[quote:95471961a6]just too much as ice builds up pretty thick..[/quote:95471961a6] You mean the rime-ice that builds up on the holding plate from moisture in the air..? I have tried to spray PAM on the plate. (cooking grease in a spray can) It seemed to slow the accumulation of ice build up. Can you recommend a better product for stopping or stalling the build up of ice Mr. Kollman...?

waeco icebox conversion - intermittent start
WE have a NEW Waeco Coolmatic icebox conversion unit that we installed earlier this year. This is the unit: http://makeashorterlink.com/?E12D2627D This unit uses the Danfoss BD35F compressor & controls. Unit is in cupboard, but is well ventilated with 12v computer fan to help exhaust hot air. Yesterday, cupboard was at ~97F. Box is about 4 cu.ft. and has fair to good insulation - as much as can be added to outside of original box. Installation has an optional Mobitronics AC power supply. When 110VAC is present, solenoid switches from battery (12v DC) to 24VDC which is apparently OK! This unit puts out 24V with 110V input - Spec says nominal output voltage is 25V and no-load voltage is 29V. The unit is purpose made for the BD35 compressors which, according to manual, are apparently capable of dual voltages. PROBLEM: This weekend (it was cool ~65F), the compressor would not come on for long periods (on AC or DC) - box temperature would rise from 38F to 48F or so. Eventually, just when I thought the unit was completely dead), it would kick in and run again. Nothing I did such as switching unit on/off or rotating thermostat knob to different settings would cause any reaction). I need to retest, but it later seemed to work properly when I ran it on DC only (no simultaneous charging or AC). Previously, the unit would cycle about 50% on and off and maintain temperature in a narrow band. Only change that I can see, is that the batteries were fully charged last night and we were at a different dock (for AC). It was also quite cool. The Waeco manual says: 12v Cut-in voltage 11.7V Cut-out voltage 10.4V 24V Cut-In voltage 24.2V Cut-Out voltage 22.8V Distance from batteries is about 10 ft. (direct connected via 15A breaker/switch) Wire size is 8ga except for Mobitronics unit which has short leads of lighter wiring (about 1ft in/out) House bank is 2x6v for 200AH and new. Charger is Truecharge 10. Combiner is Blueseas ACR to 12v starting battery. Do you think it is possible I am getting cutout due to too HIGH a voltage? I don't suspect too low, because I have run unit mostly with undercharged batteries with no problem. I did measure voltage at Refrig terminals (unit not running) but with charger on and it was about 12.7-13V) - I forget 24V number, but I think it was something like 25.2V. I read about using a LED for troubleshooting - But my notes say there is already a light blue wire connected to the D terminal - can't recall where it leads. Any suggestions appreciated - especially on how to properly test unit so as to determine if controls are functioning properly or not. Graham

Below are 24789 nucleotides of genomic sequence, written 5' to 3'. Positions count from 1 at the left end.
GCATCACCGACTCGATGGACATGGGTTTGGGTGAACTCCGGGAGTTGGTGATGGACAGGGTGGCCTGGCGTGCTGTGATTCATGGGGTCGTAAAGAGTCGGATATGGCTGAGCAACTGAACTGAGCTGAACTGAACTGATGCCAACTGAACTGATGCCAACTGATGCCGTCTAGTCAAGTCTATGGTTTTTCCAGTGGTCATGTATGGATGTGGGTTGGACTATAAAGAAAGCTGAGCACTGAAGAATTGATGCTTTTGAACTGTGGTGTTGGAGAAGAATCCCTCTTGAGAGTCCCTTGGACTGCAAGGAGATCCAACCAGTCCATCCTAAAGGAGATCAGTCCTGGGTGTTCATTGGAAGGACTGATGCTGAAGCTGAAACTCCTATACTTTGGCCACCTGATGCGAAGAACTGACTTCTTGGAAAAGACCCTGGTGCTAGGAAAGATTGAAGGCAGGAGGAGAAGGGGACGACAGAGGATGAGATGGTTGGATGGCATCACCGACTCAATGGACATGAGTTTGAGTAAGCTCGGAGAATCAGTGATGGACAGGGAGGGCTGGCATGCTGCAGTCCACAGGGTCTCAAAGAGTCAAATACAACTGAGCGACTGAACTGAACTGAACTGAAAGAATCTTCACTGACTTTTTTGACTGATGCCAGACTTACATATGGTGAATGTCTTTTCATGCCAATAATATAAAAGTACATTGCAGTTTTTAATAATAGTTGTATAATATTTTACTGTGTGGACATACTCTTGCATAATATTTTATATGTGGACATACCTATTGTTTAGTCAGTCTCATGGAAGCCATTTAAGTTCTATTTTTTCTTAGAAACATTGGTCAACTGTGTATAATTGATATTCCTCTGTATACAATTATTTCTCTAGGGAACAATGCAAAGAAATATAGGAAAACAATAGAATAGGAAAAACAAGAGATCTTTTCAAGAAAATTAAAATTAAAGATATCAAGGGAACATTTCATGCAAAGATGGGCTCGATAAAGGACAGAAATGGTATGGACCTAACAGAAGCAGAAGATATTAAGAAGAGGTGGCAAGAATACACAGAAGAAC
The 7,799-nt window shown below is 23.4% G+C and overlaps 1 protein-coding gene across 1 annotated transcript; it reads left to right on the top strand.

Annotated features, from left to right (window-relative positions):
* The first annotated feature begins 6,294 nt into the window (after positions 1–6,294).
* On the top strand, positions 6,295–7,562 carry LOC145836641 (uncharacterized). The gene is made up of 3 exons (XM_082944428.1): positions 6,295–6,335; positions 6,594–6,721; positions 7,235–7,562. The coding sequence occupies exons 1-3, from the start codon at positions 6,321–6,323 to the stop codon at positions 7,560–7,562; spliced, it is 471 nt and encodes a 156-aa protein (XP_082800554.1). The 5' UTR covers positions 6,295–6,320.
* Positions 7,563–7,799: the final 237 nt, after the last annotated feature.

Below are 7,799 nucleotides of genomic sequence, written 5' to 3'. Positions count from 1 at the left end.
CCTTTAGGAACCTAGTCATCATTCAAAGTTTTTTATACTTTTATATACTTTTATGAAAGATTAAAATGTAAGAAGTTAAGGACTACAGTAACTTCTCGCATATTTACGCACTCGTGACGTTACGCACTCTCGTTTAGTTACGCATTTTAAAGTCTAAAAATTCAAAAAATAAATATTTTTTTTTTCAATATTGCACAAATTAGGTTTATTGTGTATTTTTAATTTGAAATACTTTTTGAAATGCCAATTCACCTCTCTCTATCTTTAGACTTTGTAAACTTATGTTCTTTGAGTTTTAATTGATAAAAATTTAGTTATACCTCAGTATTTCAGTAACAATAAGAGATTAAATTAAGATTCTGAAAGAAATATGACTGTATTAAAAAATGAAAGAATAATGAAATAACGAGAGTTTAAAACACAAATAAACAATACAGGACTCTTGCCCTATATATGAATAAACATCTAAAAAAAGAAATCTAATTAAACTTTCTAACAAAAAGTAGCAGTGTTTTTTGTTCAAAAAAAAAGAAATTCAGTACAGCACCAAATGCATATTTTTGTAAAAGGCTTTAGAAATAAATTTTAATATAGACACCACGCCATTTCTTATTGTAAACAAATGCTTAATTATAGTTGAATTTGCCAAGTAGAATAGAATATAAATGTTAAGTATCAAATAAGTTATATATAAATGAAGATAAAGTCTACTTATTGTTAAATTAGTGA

Thanks for the reply on rec.boats.cruising. This is the response I posted there (edited): Low voltage is unlikely because batteries were freshly charged - could be a bad connection somewhere - I will check. But, perhaps high DC voltage is the problem? I will check this by turning something on until voltage is within range. High/Low voltage when on Mobitronics AC unit is, I suppose, possible if an input range of say 110-120v does not result in 24V within the cutin/out range. Fan circuit overload is possible - I added some insulation above unit - maybe something dropped into fan - I will try vacuuming. I will also try disconnecting the fan. I will also try and get an ammeter installed - I don't like the idea of adding more connections though - Maybe I can get a clamp on type. Funny thing though, once unit does start, it keeps running until temperature is at setting, so you would not think there could be an overload? I would like to use LED diagnostics - But not sure what light blue wire presently connected to "D" does. Maybe there is an LED already there somewhere?